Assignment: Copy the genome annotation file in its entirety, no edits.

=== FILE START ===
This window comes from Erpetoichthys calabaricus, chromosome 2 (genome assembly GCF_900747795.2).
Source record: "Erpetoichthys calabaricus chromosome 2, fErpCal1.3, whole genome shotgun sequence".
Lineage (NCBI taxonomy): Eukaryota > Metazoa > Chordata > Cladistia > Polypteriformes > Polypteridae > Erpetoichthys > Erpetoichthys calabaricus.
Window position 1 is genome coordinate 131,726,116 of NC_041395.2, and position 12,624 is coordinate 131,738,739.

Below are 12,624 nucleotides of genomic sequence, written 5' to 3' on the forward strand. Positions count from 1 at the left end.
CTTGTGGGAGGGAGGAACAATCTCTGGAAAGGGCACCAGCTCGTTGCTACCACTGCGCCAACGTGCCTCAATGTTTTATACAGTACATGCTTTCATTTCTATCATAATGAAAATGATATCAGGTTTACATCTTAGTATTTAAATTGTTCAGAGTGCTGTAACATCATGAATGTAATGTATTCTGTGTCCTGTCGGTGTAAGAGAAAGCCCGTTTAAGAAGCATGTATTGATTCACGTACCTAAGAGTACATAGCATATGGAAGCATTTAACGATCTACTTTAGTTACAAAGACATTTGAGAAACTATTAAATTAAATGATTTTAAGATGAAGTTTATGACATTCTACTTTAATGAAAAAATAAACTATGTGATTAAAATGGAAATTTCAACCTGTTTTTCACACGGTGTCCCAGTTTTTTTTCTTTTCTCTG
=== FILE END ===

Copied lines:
This window comes from Erpetoichthys calabaricus, chromosome 2 (genome assembly GCF_900747795.2).
Source record: "Erpetoichthys calabaricus chromosome 2, fErpCal1.3, whole genome shotgun sequence".
Lineage (NCBI taxonomy): Eukaryota > Metazoa > Chordata > Cladistia > Polypteriformes > Polypteridae > Erpetoichthys > Erpetoichthys calabaricus.
Window position 1 is genome coordinate 131,726,116 of NC_041395.2, and position 12,624 is coordinate 131,738,739.

Below are 12,624 nucleotides of genomic sequence, written 5' to 3' on the forward strand. Positions count from 1 at the left end.
CTTGTGGGAGGGAGGAACAATCTCTGGAAAGGGCACCAGCTCGTTGCTACCACTGCGCCAACGTGCCTCAATGTTTTATACAGTACATGCTTTCATTTCTATCATAATGAAAATGATATCAGGTTTACATCTTAGTATTTAAATTGTTCAGAGTGCTGTAACATCATGAATGTAATGTATTCTGTGTCCTGTCGGTGTAAGAGAAAGCCCGTTTAAGAAGCATGTATTGATTCACGTACCTAAGAGTACATAGCATATGGAAGCATTTAACGATCTACTTTAGTTACAAAGACATTTGAGAAACTATTAAATTAAATGATTTTAAGATGAAGTTTATGACATTCTACTTTAATGAAAAAATAAACTATGTGATTAAAATGGAAATTTCAACCTGTTTTTCACACGGTGTCCCAGTTTTTTTTCTTTTCTCTG